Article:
Cartagena and Flamenco
Founded over 2,500 years ago,
Cartegena is proud of its Roman history.
Numerous signs point to the first-century BC
To get to the Theatre you enter
the museum, a modern building in the town hall square, where exhibits, photos
and signs explain how the theatre was discovered and restored. An underground passage and an
archaeological corridor constructed underneath a church in the town connect the
museum with the
For lunch we found a tapas bar in the old part of town which looked a bit like an English country pub inside and was lovely and cool. The food was all on display under covers along the bar so you could just point at what you fancied. We’ve learned the phrases to check things are meat-free but sometimes people have assumed that both of us are veggie. Paul did manage to get some fish and sausage dishes this time though. In contrast to a cultural morning learning about ancient history, the rest of the afternoon was spent in Il Corte Ingles, a huge 7 floor department store similar to John Lewis and great for browsing luxury goods. I bought a hat because mine had ended up in the sea a few days earlier and Paul bought a stylish ‘man bag’ as he calls it. We also bought what must be the world’s most expensive potato masher (9euros!). After stocking up on provisions from the food department we got a taxi back to the boat.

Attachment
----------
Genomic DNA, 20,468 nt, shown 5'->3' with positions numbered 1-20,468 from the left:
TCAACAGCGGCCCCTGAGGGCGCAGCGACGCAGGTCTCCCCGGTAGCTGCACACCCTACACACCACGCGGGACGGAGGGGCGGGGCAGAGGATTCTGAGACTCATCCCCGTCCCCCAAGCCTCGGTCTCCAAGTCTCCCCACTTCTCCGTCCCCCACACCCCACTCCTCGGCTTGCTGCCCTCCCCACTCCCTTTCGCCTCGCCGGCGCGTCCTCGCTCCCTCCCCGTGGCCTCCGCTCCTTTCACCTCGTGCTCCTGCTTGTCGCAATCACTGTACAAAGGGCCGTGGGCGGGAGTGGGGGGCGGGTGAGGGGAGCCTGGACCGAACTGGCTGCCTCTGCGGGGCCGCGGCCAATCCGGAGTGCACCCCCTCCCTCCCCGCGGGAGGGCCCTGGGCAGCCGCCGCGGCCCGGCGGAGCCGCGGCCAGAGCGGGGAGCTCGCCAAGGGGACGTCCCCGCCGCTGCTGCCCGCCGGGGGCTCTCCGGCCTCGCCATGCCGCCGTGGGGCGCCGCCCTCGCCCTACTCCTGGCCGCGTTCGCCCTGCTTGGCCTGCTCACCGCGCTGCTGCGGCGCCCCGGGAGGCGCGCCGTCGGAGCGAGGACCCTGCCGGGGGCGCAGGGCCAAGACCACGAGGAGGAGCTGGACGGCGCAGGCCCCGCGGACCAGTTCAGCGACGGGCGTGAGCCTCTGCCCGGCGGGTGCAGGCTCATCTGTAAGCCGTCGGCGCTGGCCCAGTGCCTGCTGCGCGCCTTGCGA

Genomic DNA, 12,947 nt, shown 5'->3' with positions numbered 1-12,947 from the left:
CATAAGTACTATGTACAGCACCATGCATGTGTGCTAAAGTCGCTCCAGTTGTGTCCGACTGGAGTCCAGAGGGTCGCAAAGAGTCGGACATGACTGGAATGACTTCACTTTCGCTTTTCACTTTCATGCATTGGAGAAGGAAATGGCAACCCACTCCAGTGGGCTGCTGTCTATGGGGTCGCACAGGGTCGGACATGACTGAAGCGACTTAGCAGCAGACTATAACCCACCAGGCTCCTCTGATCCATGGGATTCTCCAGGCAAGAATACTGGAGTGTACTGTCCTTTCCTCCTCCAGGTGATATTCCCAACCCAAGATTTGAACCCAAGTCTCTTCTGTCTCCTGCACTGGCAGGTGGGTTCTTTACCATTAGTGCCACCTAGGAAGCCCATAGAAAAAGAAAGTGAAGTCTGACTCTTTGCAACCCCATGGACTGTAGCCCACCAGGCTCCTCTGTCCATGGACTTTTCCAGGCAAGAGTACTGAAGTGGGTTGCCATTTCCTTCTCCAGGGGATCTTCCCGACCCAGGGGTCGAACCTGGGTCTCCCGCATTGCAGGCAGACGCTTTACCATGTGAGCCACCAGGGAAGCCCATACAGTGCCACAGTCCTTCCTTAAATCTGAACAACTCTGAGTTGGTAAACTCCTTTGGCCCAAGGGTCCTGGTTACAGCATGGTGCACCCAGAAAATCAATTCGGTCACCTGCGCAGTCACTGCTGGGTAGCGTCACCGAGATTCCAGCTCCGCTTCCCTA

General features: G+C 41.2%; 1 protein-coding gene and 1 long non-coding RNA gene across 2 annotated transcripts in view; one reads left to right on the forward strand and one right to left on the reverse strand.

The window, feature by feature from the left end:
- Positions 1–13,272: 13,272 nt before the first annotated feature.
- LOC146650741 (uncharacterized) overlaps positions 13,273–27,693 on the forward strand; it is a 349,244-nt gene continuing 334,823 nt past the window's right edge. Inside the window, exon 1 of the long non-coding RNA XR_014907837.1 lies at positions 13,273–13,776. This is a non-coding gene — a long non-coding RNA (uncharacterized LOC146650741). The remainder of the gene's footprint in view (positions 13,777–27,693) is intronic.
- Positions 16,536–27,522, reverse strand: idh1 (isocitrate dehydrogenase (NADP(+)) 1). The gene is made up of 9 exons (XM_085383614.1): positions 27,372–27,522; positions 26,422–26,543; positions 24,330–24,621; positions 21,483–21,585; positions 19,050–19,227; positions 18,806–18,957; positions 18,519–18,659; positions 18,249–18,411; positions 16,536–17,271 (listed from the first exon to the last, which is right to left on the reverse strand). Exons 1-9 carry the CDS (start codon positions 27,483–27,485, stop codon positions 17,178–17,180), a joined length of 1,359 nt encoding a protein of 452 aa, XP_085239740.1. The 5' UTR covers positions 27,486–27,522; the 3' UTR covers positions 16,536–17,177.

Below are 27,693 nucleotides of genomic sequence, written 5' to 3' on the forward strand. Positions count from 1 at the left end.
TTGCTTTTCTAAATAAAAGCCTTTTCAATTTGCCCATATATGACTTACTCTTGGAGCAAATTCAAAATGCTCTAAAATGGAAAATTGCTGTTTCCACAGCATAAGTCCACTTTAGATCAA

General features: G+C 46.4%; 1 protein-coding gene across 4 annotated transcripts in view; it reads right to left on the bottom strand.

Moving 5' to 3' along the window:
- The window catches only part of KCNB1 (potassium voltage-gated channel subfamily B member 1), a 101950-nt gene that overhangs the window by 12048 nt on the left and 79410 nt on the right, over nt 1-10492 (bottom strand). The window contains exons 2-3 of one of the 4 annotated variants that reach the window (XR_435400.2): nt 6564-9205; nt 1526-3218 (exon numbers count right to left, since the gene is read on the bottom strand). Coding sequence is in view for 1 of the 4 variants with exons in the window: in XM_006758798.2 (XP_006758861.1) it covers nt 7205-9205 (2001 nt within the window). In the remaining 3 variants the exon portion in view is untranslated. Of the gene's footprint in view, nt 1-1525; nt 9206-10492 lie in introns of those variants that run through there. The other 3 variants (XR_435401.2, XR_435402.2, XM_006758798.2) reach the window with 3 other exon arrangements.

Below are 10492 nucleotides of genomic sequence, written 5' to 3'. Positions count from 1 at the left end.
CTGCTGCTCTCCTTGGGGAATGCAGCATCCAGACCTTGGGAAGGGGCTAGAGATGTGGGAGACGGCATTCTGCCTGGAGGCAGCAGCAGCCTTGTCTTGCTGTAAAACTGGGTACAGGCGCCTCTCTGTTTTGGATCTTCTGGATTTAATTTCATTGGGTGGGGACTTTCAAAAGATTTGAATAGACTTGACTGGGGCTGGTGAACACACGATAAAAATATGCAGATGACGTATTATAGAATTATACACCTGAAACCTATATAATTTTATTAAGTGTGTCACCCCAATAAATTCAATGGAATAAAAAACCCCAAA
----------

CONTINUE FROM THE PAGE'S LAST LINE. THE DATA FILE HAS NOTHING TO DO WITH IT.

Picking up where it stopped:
This evening there was to be a
flamenco performance in Santa Lucia – a square a few streets away. I’d never
seen one and Paul loves flamenco.
It was due to start at 10 so we got there just before and found a table
near a small, pretty lit-up church.
The square was decorated with fairy lights and there was a distinct
‘local party’ atmosphere. Large family groups were arriving and ordering tapas
and drinks from the one restaurant or small kiosk opposite. The two waiters from
the restaurant really earned their money that night. The performance didn’t begin until 11
but it was pleasant to sit and watch people and soak up the atmosphere while
drinking wine. Paul didn’t think
I’d like the music and the website described this as an authentic, emotional and
powerful example of flamenco, with the music ‘rooted in the suffering and abuse